The Winter Solstice, shortest day of the year, longest night. It had me thinking a little.
This time of year the nights are clearly at their fullest and darkest though if you live in an urban area you really wouldn’t notice much. I was reading from a very unlikely source (an ode to black by Pantone) about “re-evaluating the colour black and the meaning of darkness”. Something I’ve actually “been into” for a while.
Our contemporary world is all about praising the light, the bright and shining. But as the nights draw in early can we consider the richness of experience found in darkness? Talking to my girl tonight about the stars being more visible in the dark skies in the little corner of France my parents live in, I am reminded of the importance of the dark.
Those winter months are opportunity for deep rest and space for going within and nurturing projects internally the way a mother carries a baby in her womb. It’s a time to stay in our cave and not overstretch physically, emotionally or energetically but to come back to healthy home routines that keep us grounded, rooted and present with what comes up for releasing. It is a time to honour your inner rhythms for more pause, easing off and allowing quiet. We shouldn’t be scared of the dark but see it as full of potential and a container for the light to come back, for ideas to fully shape before they are launched. Darkness is fecund, potent and fertile.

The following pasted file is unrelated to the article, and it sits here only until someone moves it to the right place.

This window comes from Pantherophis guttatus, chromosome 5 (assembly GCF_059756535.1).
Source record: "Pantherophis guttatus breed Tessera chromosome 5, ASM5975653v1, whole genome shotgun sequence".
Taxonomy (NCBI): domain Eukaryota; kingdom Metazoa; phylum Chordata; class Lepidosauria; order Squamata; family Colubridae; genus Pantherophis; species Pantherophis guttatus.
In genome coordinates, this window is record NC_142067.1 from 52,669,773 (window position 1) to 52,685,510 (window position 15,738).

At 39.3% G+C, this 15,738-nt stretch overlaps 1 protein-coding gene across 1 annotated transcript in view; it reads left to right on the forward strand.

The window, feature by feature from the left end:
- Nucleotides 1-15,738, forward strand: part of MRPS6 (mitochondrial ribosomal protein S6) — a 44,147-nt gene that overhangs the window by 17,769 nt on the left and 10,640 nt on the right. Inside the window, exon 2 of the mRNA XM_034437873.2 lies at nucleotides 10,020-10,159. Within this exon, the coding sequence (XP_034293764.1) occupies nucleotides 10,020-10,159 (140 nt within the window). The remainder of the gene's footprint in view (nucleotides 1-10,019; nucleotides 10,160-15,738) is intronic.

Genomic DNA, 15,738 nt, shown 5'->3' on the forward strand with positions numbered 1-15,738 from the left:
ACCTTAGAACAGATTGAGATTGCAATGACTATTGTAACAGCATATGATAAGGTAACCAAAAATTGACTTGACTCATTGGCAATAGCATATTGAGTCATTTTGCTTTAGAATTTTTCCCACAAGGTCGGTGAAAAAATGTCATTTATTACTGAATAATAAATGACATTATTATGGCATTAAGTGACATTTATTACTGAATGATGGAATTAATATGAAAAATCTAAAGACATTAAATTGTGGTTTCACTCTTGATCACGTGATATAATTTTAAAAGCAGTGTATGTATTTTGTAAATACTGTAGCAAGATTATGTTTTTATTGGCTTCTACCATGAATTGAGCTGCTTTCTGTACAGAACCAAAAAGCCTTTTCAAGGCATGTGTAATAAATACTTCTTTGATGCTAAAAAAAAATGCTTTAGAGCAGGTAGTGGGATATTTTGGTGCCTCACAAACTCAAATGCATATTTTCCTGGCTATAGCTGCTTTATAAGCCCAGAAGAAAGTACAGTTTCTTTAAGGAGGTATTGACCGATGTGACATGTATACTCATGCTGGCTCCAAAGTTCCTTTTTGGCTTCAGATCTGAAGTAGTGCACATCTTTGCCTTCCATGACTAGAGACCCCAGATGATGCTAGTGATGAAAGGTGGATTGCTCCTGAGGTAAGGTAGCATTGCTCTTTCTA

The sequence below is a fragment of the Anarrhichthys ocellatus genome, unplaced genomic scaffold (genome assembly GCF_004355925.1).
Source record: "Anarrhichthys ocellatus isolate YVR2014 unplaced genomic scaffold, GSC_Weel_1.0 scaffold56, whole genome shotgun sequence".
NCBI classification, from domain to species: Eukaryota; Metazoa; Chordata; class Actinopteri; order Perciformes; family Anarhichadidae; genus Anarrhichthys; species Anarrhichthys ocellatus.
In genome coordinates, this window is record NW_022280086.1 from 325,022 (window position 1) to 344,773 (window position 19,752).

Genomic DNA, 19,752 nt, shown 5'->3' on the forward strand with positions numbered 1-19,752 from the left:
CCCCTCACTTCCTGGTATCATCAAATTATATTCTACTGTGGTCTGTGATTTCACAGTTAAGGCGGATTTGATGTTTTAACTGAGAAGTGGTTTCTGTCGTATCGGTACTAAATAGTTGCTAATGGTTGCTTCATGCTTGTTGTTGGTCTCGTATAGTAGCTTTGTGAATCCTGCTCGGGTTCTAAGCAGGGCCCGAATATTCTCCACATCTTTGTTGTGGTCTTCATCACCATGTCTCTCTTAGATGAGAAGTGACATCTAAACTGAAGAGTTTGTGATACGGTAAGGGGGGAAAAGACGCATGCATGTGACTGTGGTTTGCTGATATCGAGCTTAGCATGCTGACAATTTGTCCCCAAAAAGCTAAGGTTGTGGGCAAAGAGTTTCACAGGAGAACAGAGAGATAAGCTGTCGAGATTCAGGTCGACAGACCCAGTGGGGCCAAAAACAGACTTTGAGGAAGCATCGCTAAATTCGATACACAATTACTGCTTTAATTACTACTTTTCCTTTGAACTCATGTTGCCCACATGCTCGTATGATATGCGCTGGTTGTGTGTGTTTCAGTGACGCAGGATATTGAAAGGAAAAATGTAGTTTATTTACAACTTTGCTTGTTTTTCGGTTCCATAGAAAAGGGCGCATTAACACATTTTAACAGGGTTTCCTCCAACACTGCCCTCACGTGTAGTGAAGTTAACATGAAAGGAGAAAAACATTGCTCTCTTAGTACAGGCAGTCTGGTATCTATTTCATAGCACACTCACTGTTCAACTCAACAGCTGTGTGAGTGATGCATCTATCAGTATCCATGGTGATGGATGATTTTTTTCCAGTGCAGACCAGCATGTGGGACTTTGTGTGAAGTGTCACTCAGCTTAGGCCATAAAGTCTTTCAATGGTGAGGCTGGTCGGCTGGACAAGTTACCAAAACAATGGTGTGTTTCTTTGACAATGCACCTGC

So I’m all in praise of black, not only is it slimming (tick) it is also the embodiment of slow, real and authentic. It gives flesh to the spirit. The light cannot be appreciated and created until after the shadows have been recognised, acknowledged and appreciated. You must tend to the wounds and the hidden aspects of yourself, those you don’t want people to see before you can be your full positive potential.
This might be particularly on topic considering the politics of the moment. Whatever is rising in the outside world that we are not liking needs to be addressed and in all likeliness it is rising so that we can address it. Only if you meet the dark can you free it and let it go, doing anything less will allow it to creep back again and again in the worst places and moments. I speak from experience.
The old stories speak of winter as the time when Persephone, the Greek Goddess descends into the Underworld to meet tests and trials, on the Solstice stories also tell of the Goddess bearing a son, bearing light and the return of the Sun. So we celebrate the dark and the light in equal measure, feeling glad for the return of the light, days getting longer again and the next phase of the season.
p.s. If you are on instagram and enjoy a cooking recommendation then here are the masters of sombre ambience playing on dark shades with earthy simple honest food: @thefreakytable, @linda_lomelino, @mademoisellepoirot, @twiggstudio, @evakosmasflores, @thekitchenmccabe, @silvia_salvialimone, @catherine_frawley and of course the one and always, who knows how to do dark & light in just as beautiful proportions @thelittleplantation